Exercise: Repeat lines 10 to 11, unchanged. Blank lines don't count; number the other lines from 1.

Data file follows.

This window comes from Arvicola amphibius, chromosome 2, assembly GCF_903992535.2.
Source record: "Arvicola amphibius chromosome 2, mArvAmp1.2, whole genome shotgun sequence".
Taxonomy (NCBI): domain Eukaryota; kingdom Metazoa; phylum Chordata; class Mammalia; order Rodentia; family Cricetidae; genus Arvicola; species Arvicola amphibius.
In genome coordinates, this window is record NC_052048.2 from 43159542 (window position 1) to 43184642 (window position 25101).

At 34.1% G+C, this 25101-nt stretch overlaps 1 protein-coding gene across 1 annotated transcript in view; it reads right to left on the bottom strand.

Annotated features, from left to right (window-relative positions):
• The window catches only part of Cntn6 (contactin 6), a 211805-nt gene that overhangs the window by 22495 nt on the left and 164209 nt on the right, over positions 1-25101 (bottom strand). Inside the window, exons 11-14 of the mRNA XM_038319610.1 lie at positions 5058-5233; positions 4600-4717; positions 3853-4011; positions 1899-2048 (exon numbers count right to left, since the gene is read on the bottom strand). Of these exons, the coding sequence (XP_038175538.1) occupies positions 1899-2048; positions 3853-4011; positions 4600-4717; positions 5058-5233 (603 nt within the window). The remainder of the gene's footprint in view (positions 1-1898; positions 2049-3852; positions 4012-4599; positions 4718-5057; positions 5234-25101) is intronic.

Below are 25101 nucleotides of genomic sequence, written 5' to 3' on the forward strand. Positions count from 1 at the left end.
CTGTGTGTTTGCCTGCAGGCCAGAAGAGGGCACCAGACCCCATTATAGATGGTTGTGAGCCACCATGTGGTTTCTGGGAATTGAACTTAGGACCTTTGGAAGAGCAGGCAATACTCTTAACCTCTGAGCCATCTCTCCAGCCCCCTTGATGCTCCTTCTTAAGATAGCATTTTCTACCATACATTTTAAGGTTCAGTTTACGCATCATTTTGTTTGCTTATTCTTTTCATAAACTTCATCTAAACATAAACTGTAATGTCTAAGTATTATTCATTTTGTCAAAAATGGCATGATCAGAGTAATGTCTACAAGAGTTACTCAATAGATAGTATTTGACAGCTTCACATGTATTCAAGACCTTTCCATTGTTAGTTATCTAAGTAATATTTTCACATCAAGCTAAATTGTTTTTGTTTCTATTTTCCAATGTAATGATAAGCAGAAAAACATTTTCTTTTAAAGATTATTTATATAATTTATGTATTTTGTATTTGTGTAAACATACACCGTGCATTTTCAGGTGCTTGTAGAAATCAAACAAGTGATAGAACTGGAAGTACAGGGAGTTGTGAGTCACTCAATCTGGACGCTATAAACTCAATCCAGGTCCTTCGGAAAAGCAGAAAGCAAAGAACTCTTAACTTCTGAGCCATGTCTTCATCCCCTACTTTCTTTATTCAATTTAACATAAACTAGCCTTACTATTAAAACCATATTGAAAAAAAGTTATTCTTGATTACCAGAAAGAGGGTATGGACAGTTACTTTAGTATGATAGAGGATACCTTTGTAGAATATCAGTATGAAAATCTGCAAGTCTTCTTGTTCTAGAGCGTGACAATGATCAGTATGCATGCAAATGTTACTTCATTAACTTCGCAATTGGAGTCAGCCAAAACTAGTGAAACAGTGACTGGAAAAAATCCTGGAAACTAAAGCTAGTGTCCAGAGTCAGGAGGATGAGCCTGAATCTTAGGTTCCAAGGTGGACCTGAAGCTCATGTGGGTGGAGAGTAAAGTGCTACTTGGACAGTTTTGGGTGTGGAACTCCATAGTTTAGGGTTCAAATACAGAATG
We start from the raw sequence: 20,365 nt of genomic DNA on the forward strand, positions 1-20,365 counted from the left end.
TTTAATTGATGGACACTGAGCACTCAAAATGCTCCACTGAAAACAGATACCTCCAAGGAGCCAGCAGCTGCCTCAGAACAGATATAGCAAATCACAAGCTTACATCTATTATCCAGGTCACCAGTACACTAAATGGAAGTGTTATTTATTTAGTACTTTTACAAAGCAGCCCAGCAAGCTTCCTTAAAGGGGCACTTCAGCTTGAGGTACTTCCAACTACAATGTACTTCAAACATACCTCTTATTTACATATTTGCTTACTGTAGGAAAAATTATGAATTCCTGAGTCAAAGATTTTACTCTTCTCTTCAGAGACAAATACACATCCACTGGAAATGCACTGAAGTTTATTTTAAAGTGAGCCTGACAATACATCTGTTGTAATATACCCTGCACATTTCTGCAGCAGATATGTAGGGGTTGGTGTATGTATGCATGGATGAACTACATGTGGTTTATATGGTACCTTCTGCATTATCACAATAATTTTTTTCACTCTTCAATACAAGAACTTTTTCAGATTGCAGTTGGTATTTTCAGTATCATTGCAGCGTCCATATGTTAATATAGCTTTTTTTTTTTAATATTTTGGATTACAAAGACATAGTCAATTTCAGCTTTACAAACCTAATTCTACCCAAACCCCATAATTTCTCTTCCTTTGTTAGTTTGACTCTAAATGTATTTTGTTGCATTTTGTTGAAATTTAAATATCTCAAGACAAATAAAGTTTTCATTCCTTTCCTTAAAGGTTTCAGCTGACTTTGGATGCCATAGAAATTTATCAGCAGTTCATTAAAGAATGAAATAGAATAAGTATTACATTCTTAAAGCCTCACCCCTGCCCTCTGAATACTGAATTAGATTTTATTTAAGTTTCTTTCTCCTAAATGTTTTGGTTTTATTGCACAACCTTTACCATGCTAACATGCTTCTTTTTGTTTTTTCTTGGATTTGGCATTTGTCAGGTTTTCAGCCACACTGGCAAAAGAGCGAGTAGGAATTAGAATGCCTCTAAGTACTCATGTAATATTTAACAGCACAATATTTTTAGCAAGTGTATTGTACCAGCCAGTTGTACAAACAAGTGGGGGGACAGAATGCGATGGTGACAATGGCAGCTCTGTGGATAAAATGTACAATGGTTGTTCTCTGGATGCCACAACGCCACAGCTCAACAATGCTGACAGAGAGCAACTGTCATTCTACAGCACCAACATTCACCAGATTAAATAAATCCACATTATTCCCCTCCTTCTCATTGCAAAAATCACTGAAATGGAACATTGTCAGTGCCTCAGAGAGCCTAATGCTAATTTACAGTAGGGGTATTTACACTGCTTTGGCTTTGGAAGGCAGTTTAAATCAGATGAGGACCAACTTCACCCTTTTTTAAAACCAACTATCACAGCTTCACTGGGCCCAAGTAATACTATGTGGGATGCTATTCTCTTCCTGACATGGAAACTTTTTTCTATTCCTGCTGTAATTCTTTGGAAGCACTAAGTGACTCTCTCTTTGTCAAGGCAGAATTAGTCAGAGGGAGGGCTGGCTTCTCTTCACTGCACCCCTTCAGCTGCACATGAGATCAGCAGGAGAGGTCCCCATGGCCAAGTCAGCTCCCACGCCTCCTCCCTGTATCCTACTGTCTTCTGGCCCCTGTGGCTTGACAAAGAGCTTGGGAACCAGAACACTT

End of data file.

We start from the raw sequence: 20,365 nt of genomic DNA on the forward strand, positions 1-20,365 counted from the left end.
TTTAATTGATGGACACTGAGCACTCAAAATGCTCCACTGAAAACAGATACCTCCAAGGAGCCAGCAGCTGCCTCAGAACAGATATAGCAAATCACAAGCTTACATCTATTATCCAGGTCACCAGTACACTAAATGGAAGTGTTATTTATTTAGTACTTTTACAAAGCAGCCCAGCAAGCTTCCTTAAAGGGGCACTTCAGCTTGAGGTACTTCCAACTACAATGTACTTCAAACATACCTCTTATTTACATATTTGCTTACTGTAGGAAAAATTATGAATTCCTGAGTCAAAGATTTTACTCTTCTCTTCAGAGACAAATACACATCCACTGGAAATGCACTGAAGTTTATTTTAAAGTGAGCCTGACAATACATCTGTTGTAATATACCCTGCACATTTCTGCAGCAGATATGTAGGGGTTGGTGTATGTATGCATGGATGAACTACATGTGGTTTATATGGTACCTTCTGCATTATCACAATAATTTTTTTCACTCTTCAATACAAGAACTTTTTCAGATTGCAGTTGGTATTTTCAGTATCATTGCAGCGTCCATATGTTAATATAGCTTTTTTTTTTTAATATTTTGGATTACAAAGACATAGTCAATTTCAGCTTTACAAACCTAATTCTACCCAAACCCCATAATTTCTCTTCCTTTGTTAGTTTGACTCTAAATGTATTTTGTTGCATTTTGTTGAAATTTAAATATCTCAAGACAAATAAAGTTTTCATTCCTTTCCTTAAAGGTTTCAGCTGACTTTGGATGCCATAGAAATTTATCAGCAGTTCATTAAAGAATGAAATAGAATAAGTATTACATTCTTAAAGCCTCACCCCTGCCCTCTGAATACTGAATTAGATTTTATTTAAGTTTCTTTCTCCTAAATGTTTTGGTTTTATTGCACAACCTTTACCATGCTAACATGCTTCTTTTTGTTTTTTCTTGGATTTGGCATTTGTCAGGTTTTCAGCCACACTGGCAAAAGAGCGAGTAGGAATTAGAATGCCTCTAAGTACTCATGTAATATTTAACAGCACAATATTTTTAGCAAGTGTATTGTACCAGCCAGTTGTACAAACAAGTGGGGGGACAGAATGCGATGGTGACAATGGCAGCTCTGTGGATAAAATGTACAATGGTTGTTCTCTGGATGCCACAACGCCACAGCTCAACAATGCTGACAGAGAGCAACTGTCATTCTACAGCACCAACATTCACCAGATTAAATAAATCCACATTATTCCCCTCCTTCTCATTGCAAAAATCACTGAAATGGAACATTGTCAGTGCCTCAGAGAGCCTAATGCTAATTTACAGTAGGGGTATTTACACTGCTTTGGCTTTGGAAGGCAGTTTAAATCAGATGAGGACCAACTTCACCCTTTTTTAAAACCAACTATCACAGCTTCACTGGGCCCAAGTAATACTATGTGGGATGCTATTCTCTTCCTGACATGGAAACTTTTTTCTATTCCTGCTGTAATTCTTTGGAAGCACTAAGTGACTCTCTCTTTGTCAAGGCAGAATTAGTCAGAGGGAGGGCTGGCTTCTCTTCACTGCACCCCTTCAGCTGCACATGAGATCAGCAGGAGAGGTCCCCATGGCCAAGTCAGCTCCCACGCCTCCTCCCTGTATCCTACTGTCTTCTGGCCCCTGTGGCTTGACAAAGAGCTTGGGAACCAGAACACTT